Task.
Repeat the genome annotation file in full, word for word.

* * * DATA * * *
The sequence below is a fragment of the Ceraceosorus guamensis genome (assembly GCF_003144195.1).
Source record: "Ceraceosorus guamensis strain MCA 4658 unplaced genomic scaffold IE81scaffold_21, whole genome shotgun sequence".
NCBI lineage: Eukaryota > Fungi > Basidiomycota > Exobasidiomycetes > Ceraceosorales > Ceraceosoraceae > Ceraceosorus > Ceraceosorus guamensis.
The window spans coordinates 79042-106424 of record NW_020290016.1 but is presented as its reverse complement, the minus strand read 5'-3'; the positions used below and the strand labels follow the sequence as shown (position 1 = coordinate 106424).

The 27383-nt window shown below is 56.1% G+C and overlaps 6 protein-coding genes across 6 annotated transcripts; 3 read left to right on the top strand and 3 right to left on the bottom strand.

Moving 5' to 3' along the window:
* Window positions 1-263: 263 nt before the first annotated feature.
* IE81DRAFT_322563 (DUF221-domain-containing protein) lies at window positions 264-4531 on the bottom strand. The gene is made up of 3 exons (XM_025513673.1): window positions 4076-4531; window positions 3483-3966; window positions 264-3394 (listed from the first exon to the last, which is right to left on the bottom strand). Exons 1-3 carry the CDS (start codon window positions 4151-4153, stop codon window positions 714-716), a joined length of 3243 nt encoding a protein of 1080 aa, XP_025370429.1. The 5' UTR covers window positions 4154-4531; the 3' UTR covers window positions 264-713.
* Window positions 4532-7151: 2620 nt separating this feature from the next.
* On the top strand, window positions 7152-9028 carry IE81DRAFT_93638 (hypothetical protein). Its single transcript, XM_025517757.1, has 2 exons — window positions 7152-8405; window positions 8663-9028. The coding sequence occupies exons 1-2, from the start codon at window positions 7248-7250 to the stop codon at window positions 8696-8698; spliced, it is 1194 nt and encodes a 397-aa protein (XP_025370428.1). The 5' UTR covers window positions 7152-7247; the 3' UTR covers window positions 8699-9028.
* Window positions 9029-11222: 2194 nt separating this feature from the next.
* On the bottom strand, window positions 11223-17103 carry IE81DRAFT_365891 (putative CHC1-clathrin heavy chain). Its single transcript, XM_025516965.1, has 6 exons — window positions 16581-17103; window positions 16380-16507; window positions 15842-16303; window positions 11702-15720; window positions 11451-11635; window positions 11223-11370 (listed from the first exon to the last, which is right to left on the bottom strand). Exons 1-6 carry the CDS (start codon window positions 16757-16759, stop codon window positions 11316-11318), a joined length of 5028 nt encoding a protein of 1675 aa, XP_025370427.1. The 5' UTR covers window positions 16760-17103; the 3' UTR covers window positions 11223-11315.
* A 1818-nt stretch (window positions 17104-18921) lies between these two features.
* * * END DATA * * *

The sequence below is a fragment of the Ceraceosorus guamensis genome (assembly GCF_003144195.1).
Source record: "Ceraceosorus guamensis strain MCA 4658 unplaced genomic scaffold IE81scaffold_21, whole genome shotgun sequence".
NCBI lineage: Eukaryota > Fungi > Basidiomycota > Exobasidiomycetes > Ceraceosorales > Ceraceosoraceae > Ceraceosorus > Ceraceosorus guamensis.
The window spans coordinates 79042-106424 of record NW_020290016.1 but is presented as its reverse complement, the minus strand read 5'-3'; the positions used below and the strand labels follow the sequence as shown (position 1 = coordinate 106424).

The 27383-nt window shown below is 56.1% G+C and overlaps 6 protein-coding genes across 6 annotated transcripts; 3 read left to right on the top strand and 3 right to left on the bottom strand.

Moving 5' to 3' along the window:
* Window positions 1-263: 263 nt before the first annotated feature.
* IE81DRAFT_322563 (DUF221-domain-containing protein) lies at window positions 264-4531 on the bottom strand. The gene is made up of 3 exons (XM_025513673.1): window positions 4076-4531; window positions 3483-3966; window positions 264-3394 (listed from the first exon to the last, which is right to left on the bottom strand). Exons 1-3 carry the CDS (start codon window positions 4151-4153, stop codon window positions 714-716), a joined length of 3243 nt encoding a protein of 1080 aa, XP_025370429.1. The 5' UTR covers window positions 4154-4531; the 3' UTR covers window positions 264-713.
* Window positions 4532-7151: 2620 nt separating this feature from the next.
* On the top strand, window positions 7152-9028 carry IE81DRAFT_93638 (hypothetical protein). Its single transcript, XM_025517757.1, has 2 exons — window positions 7152-8405; window positions 8663-9028. The coding sequence occupies exons 1-2, from the start codon at window positions 7248-7250 to the stop codon at window positions 8696-8698; spliced, it is 1194 nt and encodes a 397-aa protein (XP_025370428.1). The 5' UTR covers window positions 7152-7247; the 3' UTR covers window positions 8699-9028.
* Window positions 9029-11222: 2194 nt separating this feature from the next.
* On the bottom strand, window positions 11223-17103 carry IE81DRAFT_365891 (putative CHC1-clathrin heavy chain). Its single transcript, XM_025516965.1, has 6 exons — window positions 16581-17103; window positions 16380-16507; window positions 15842-16303; window positions 11702-15720; window positions 11451-11635; window positions 11223-11370 (listed from the first exon to the last, which is right to left on the bottom strand). Exons 1-6 carry the CDS (start codon window positions 16757-16759, stop codon window positions 11316-11318), a joined length of 5028 nt encoding a protein of 1675 aa, XP_025370427.1. The 5' UTR covers window positions 16760-17103; the 3' UTR covers window positions 11223-11315.
* A 1818-nt stretch (window positions 17104-18921) lies between these two features.